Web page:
Media Round Up: Week of November 8th

Happy Friday! Welcome to our Media Round Up. Each week we’re collecting and sharing our favorite gender + politics stories. Here’s what caught our eye this week:

Kamala Harris makes history many times over as vice president-elect

Melanie Mason, LA Times

Vice President-elect Kamala Harris is breaking barriers as the first woman VP in history. “With her election to the second-highest post in the nation, Kamala Harris has secured her place in history as a first — several times over. The first woman to be vice president. First Black person. First Asian American.”

You can read the full article here.

Why It Matters That Jill Biden Plans To Teach While Serving As First Lady

Emily Peck, Huffington Post

Jill Biden will be the first, first lady in history to maintain a full-time job. This article discusses why this is so important. “I like working,” the 69-year-old Biden explained to Vogue in September. “Like so many of your readers, I’m a working woman. [Teaching is] my passion. That’s what I love doing. That has been my career and really a major focus in my life, so I feel like I could handle it and do everything else that first ladies want to do.”

You can read the full article here.

Biden’s transition team brings in diverse coalition of experts, at least half of whom are women

Alexis Lanza, The 19th News

President-elect Joe Biden announced members of his ”agency review teams” Tuesday, putting Biden’s commitments to a diverse administration in action for the first time. “Of the 500 members, more than half are women and, according to a press release from the Biden camp, around ‘40 percent represent communities historically underrepresented in the federal government, including people of color, people who identify as LGBTQ+, and people with disabilities.’”

You can read the full article here.

With her history-making win in Missouri, Cori Bush joins a strong tradition of Black women activists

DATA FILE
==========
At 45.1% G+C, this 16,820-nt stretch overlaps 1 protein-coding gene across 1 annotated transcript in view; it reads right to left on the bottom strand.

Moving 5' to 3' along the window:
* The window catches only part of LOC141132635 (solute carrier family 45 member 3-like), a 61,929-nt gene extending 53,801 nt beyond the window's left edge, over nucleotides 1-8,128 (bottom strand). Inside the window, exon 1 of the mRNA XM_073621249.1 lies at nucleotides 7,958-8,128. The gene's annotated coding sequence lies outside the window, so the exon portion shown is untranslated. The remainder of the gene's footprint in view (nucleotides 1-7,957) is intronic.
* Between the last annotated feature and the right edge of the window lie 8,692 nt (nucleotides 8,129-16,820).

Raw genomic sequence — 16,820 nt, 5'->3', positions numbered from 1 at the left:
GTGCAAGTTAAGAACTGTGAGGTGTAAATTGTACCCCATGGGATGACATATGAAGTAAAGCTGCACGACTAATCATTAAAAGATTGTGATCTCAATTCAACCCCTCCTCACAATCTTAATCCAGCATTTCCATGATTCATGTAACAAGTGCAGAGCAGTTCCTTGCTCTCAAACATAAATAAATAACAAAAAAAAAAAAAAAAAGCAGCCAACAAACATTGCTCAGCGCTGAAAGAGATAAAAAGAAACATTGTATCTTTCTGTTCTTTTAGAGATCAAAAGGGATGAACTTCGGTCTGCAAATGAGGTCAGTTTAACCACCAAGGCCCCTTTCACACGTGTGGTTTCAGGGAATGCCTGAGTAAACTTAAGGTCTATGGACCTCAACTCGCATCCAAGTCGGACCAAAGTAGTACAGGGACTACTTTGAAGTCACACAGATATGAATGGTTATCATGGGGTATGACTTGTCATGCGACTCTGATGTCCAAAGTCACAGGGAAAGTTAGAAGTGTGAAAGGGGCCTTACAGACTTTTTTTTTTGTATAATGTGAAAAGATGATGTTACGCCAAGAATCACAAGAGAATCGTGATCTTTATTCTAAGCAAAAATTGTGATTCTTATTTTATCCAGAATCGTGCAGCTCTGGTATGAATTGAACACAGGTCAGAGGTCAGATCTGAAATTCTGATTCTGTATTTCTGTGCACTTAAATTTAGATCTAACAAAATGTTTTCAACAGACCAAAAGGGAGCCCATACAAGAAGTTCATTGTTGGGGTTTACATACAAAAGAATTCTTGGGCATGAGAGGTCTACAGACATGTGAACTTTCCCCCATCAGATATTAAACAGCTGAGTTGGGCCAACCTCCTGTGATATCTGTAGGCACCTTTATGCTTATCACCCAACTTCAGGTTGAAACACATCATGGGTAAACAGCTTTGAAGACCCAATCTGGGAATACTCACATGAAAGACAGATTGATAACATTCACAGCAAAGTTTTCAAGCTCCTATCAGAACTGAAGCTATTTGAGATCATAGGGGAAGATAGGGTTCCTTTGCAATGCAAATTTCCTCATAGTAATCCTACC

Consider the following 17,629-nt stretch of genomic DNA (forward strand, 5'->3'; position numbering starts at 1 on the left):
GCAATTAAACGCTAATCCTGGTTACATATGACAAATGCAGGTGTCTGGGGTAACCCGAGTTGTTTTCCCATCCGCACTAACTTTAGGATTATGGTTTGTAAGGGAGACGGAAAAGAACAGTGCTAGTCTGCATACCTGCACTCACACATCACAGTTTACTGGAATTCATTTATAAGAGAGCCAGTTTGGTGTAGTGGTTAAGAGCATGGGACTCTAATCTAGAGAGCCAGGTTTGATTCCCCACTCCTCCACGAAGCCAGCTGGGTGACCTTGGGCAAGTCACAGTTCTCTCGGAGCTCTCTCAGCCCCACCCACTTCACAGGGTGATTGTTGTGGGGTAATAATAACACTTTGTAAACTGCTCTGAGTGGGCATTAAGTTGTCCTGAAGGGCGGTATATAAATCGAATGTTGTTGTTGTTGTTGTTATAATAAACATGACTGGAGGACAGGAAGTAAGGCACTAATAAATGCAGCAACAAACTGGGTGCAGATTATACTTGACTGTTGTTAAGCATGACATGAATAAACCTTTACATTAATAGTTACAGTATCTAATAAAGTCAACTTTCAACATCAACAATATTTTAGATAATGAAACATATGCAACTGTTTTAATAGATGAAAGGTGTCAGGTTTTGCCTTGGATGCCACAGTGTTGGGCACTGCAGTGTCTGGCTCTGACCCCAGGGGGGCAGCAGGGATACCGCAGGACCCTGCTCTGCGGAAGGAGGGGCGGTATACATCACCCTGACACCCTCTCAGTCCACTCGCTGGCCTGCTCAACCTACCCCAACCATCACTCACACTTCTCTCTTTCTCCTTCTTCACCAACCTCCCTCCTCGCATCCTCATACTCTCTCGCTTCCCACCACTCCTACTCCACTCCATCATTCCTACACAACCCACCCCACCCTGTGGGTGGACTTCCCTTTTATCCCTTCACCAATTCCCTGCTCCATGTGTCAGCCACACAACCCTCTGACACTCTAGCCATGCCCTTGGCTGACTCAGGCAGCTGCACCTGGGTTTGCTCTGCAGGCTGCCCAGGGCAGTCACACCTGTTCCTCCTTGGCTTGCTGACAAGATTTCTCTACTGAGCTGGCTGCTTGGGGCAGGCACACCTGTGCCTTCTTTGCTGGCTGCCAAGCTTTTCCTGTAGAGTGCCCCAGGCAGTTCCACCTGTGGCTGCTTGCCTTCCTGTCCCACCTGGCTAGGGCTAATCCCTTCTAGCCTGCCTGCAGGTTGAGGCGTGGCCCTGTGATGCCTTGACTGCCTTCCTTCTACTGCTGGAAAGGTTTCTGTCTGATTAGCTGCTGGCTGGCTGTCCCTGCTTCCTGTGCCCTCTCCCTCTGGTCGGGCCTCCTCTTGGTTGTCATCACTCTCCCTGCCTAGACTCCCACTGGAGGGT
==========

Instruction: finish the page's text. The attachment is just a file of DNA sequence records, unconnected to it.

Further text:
Lena Felton, The Lily

Cori Bush has made history as the first Black woman elected to congress from Missouri. “Back in 2014, Bush didn’t even consider herself an activist. But after Michael Brown, an 18-year-old Black man, was shot and killed by a White police officer in Ferguson, she knew she needed to do something. As a pastor and a nurse, she planned to take to the streets to ‘help pray with people’ and to work as a medic, she says. But within months, she would become a leader in the movement and says she was quickly approached by fellow activists and community leaders to run for office.”

You can read the full article here.

 ‘Whatever it takes’: how Black women fought to mobilize America’s voters

Jessica Washington and Tiffany Arnold, The Guardian

Black women in particular have been instrumental and a crucial voting bloc for the Democratic Party. Many Democrats are attributing this years’ victories, especially in Georgia, to Black women—and specifically to Stacey Abrams. “But this November, successfully flipping the southern, Republican-led state of Georgia to the Democrats for the first time in 28 years has drawn attention to the organizational power of Black women, whose large-scale mobilization efforts appear to have resulted in massive turnout among people of color in those cities, experts say.”

You can read the full article here.

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